Foreclosures will not be a problem until

House prices fall and people lose their jobs. This is the short version.

Homeowners who bought their homes more than two years ago and didn’t put money down have a lot of equity in their homes as home prices rise over the years to mid-2022. And that’s the vast majority of homeowners. . But more recent home buyers can get into serious trouble pretty quickly.

If a homeowner with a lot of equity can’t make their mortgage payments because they lost their job or had a medical emergency, they can sell the house, pay off the mortgage with the proceeds, and have some money left over.

If unemployment rises and over the course of a year a million homeowners can no longer make their payments, they can sell their home, pay off their mortgage and move on.

The problem arises when home prices fall to multi-year lows and suddenly a larger share of homeowners are underwater. Being underwater for a homeowner is no big deal as long as they don’t have to sell. They just hang in there, don’t look at Zillow every day, and life goes on.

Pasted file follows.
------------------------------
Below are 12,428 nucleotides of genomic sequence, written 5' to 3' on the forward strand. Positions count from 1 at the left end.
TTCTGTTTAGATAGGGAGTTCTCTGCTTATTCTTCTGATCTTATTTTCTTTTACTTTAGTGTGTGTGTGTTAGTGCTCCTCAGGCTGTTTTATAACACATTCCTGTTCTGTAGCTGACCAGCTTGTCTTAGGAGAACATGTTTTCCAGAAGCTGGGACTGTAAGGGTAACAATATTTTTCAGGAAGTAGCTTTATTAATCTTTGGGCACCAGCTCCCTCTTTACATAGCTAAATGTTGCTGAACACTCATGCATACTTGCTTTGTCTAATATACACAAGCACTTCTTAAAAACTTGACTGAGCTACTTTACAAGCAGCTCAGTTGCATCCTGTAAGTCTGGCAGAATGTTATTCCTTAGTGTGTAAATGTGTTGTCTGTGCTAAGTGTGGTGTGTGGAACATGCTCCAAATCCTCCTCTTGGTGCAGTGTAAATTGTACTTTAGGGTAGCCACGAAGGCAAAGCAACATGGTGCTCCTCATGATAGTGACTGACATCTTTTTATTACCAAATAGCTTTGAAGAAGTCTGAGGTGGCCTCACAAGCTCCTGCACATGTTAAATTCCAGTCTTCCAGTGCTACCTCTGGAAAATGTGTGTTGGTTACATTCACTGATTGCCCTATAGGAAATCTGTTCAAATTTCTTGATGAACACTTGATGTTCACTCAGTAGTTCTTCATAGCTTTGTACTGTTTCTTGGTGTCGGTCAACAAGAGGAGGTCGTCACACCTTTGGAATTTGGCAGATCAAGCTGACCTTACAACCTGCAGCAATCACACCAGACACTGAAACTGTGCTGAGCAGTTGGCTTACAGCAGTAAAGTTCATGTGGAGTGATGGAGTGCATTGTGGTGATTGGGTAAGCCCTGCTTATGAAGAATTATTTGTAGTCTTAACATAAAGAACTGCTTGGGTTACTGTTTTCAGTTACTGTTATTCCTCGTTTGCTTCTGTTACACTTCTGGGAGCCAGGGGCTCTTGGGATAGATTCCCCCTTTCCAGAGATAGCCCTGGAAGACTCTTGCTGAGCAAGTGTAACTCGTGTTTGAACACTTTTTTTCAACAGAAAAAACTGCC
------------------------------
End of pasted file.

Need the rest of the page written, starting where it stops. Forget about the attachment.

But if they HAVE to sell, it gets complicated. If a lot of people lose their jobs and can’t make their mortgage payments anymore, and have to sell, then it gets a little messy because it drives prices down even further. The result will be that houses will become more plentiful on the market and more affordable to buy, which will be welcomed by many and solve a crisis.

Banks are largely out of the loop this time.

The mess would hit taxpayers hardest, who are now on the hook for a vast majority of mortgages, not banks. HELOCs are an exception; the government has not yet taken them under its wing. But HELOC balances are still small.

Banks have relatively few mortgages on their books; they sell most of them to government entities who turn them into government-backed MBS and sell them to investors. The lack of banks for most mortgages is one of the key changes since the mortgage crisis. So this time, the Fed can let the housing market do its thing without having to worry about the financial system collapsing under the weight of declining mortgages. The financial system may be hampered by other problems, but not by residential mortgages.

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#HELOCs #Household #Debt #Mortgages #Delinquencies #Foreclosures